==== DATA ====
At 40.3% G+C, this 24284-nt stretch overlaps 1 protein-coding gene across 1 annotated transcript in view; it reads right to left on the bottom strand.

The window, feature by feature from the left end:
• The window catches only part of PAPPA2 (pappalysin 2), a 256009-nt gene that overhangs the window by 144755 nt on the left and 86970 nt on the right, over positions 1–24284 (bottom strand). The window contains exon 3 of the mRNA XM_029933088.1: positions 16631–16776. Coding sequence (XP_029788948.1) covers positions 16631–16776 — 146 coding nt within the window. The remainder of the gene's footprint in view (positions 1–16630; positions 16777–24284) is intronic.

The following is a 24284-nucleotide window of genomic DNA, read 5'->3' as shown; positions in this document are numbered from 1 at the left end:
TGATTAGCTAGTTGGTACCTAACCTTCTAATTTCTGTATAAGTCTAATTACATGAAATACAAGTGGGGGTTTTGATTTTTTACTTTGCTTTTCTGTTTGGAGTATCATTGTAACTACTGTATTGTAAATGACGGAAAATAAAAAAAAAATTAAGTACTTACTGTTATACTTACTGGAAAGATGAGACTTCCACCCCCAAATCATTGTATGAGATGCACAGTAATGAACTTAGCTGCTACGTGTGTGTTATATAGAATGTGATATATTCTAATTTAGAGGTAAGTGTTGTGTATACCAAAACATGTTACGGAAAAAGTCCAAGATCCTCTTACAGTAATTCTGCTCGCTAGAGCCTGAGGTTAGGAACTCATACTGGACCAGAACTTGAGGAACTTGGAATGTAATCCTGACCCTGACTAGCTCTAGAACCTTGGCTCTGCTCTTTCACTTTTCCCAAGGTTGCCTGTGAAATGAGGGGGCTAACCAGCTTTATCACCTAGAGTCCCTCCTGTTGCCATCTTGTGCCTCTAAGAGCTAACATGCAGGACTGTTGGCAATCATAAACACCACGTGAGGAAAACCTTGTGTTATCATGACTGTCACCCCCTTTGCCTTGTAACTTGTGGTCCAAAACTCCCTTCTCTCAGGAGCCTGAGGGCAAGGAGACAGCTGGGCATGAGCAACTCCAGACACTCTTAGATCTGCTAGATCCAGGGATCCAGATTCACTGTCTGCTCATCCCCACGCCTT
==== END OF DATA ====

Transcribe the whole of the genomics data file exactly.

At 40.3% G+C, this 24284-nt stretch overlaps 1 protein-coding gene across 1 annotated transcript in view; it reads right to left on the bottom strand.

The window, feature by feature from the left end:
• The window catches only part of PAPPA2 (pappalysin 2), a 256009-nt gene that overhangs the window by 144755 nt on the left and 86970 nt on the right, over positions 1–24284 (bottom strand). The window contains exon 3 of the mRNA XM_029933088.1: positions 16631–16776. Coding sequence (XP_029788948.1) covers positions 16631–16776 — 146 coding nt within the window. The remainder of the gene's footprint in view (positions 1–16630; positions 16777–24284) is intronic.

The following is a 24284-nucleotide window of genomic DNA, read 5'->3' as shown; positions in this document are numbered from 1 at the left end:
TGATTAGCTAGTTGGTACCTAACCTTCTAATTTCTGTATAAGTCTAATTACATGAAATACAAGTGGGGGTTTTGATTTTTTACTTTGCTTTTCTGTTTGGAGTATCATTGTAACTACTGTATTGTAAATGACGGAAAATAAAAAAAAAATTAAGTACTTACTGTTATACTTACTGGAAAGATGAGACTTCCACCCCCAAATCATTGTATGAGATGCACAGTAATGAACTTAGCTGCTACGTGTGTGTTATATAGAATGTGATATATTCTAATTTAGAGGTAAGTGTTGTGTATACCAAAACATGTTACGGAAAAAGTCCAAGATCCTCTTACAGTAATTCTGCTCGCTAGAGCCTGAGGTTAGGAACTCATACTGGACCAGAACTTGAGGAACTTGGAATGTAATCCTGACCCTGACTAGCTCTAGAACCTTGGCTCTGCTCTTTCACTTTTCCCAAGGTTGCCTGTGAAATGAGGGGGCTAACCAGCTTTATCACCTAGAGTCCCTCCTGTTGCCATCTTGTGCCTCTAAGAGCTAACATGCAGGACTGTTGGCAATCATAAACACCACGTGAGGAAAACCTTGTGTTATCATGACTGTCACCCCCTTTGCCTTGTAACTTGTGGTCCAAAACTCCCTTCTCTCAGGAGCCTGAGGGCAAGGAGACAGCTGGGCATGAGCAACTCCAGACACTCTTAGATCTGCTAGATCCAGGGATCCAGATTCACTGTCTGCTCATCCCCACGCCTT